Restauranteur Erin Wade has adapted her Color Code of Conduct to an eye-catching restaurant safety poster and illustrated zine called Not on the Menu. While they’re not a cure-all for bad actors in the restaurant business, they’re simple ways for more restaurants to get onboard with a proven system — and with one in ten Americans working in the restaurant industry, Not on the Menu stands to make a major difference.
By simply showing Annie eating the foods countless people love in a way that’s empowering, Shrill reinforces the idea that people, regardless of size, have the right to enjoy food in its entirety — not just salads and apples and other pious things, but rather the foods that are seen as permissibly comforting and luxurious for people of a smaller size.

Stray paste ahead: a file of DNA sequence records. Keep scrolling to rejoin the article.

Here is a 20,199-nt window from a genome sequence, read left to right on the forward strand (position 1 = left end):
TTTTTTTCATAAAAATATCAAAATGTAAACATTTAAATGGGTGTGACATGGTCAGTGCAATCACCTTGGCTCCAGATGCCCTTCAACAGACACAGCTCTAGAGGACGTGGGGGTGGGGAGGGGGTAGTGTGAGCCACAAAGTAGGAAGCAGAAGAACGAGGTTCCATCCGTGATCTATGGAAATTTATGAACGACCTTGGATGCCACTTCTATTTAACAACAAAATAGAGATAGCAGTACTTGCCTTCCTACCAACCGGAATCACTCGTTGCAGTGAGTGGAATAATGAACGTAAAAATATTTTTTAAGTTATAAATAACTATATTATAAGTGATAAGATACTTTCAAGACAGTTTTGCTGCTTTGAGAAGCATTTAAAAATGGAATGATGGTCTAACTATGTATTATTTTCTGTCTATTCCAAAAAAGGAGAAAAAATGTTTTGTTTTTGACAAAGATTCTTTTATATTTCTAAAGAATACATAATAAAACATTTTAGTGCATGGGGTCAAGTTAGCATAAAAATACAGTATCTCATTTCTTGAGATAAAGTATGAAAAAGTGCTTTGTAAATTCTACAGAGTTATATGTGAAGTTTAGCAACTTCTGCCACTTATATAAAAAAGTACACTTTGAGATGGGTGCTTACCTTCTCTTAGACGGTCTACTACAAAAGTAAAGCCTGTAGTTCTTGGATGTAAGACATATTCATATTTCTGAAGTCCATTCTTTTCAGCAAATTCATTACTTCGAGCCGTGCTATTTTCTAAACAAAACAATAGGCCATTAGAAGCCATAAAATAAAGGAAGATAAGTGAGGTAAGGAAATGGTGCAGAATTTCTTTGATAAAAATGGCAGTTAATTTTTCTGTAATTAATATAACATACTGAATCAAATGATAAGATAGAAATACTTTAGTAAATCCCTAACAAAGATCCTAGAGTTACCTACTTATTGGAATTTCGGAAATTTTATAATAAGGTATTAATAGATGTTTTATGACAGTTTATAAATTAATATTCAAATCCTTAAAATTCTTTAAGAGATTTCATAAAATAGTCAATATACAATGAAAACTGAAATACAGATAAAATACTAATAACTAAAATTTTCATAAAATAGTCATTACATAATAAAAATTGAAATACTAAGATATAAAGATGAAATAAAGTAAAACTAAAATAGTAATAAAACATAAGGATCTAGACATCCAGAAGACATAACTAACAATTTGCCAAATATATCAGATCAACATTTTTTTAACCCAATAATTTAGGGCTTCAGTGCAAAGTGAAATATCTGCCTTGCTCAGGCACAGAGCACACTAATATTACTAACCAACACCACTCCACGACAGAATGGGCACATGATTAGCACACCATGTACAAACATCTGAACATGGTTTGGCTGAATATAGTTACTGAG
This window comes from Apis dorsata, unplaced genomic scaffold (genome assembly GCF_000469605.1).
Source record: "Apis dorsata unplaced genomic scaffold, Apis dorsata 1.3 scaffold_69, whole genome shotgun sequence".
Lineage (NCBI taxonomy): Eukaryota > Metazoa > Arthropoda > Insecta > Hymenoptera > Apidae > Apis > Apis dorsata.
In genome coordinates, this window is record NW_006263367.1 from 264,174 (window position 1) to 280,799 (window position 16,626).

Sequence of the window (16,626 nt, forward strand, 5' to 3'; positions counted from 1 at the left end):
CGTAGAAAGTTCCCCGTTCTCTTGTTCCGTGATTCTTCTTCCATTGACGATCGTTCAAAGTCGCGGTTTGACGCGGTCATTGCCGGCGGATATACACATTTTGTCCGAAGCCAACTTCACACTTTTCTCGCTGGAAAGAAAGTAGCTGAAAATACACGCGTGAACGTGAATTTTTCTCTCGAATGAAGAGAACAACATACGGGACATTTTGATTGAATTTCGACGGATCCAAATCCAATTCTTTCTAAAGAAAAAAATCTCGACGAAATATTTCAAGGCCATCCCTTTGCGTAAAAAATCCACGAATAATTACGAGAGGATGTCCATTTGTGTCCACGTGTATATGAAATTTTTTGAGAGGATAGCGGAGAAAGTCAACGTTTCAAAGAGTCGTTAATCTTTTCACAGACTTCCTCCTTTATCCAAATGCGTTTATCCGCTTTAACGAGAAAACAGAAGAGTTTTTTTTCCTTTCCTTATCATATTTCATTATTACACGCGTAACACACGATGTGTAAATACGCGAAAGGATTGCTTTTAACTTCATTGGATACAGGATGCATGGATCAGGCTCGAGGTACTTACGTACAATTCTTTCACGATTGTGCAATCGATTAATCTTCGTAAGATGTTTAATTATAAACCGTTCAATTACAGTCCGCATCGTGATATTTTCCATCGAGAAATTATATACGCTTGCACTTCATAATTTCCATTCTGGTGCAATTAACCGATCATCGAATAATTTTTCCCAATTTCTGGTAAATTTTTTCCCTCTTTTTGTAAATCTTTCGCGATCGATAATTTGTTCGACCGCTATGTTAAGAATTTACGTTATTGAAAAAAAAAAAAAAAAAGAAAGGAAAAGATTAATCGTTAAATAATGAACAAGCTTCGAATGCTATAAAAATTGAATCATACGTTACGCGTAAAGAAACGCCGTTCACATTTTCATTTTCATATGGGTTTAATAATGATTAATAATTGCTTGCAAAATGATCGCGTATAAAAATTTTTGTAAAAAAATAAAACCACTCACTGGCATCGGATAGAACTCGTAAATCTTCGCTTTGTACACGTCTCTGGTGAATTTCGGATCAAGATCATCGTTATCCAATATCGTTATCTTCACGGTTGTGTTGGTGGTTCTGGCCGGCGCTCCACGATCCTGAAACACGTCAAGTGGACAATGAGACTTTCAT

Even as some diners and restaurant industry players have made their objections to abusive behavior known, it seems the most prominent accused chefs and restaurateurs haven’t suffered the greatest downfalls. According to location technology platform Foursquare, the restaurants embroiled in #MeToo experienced more of a slump than an outright boycott.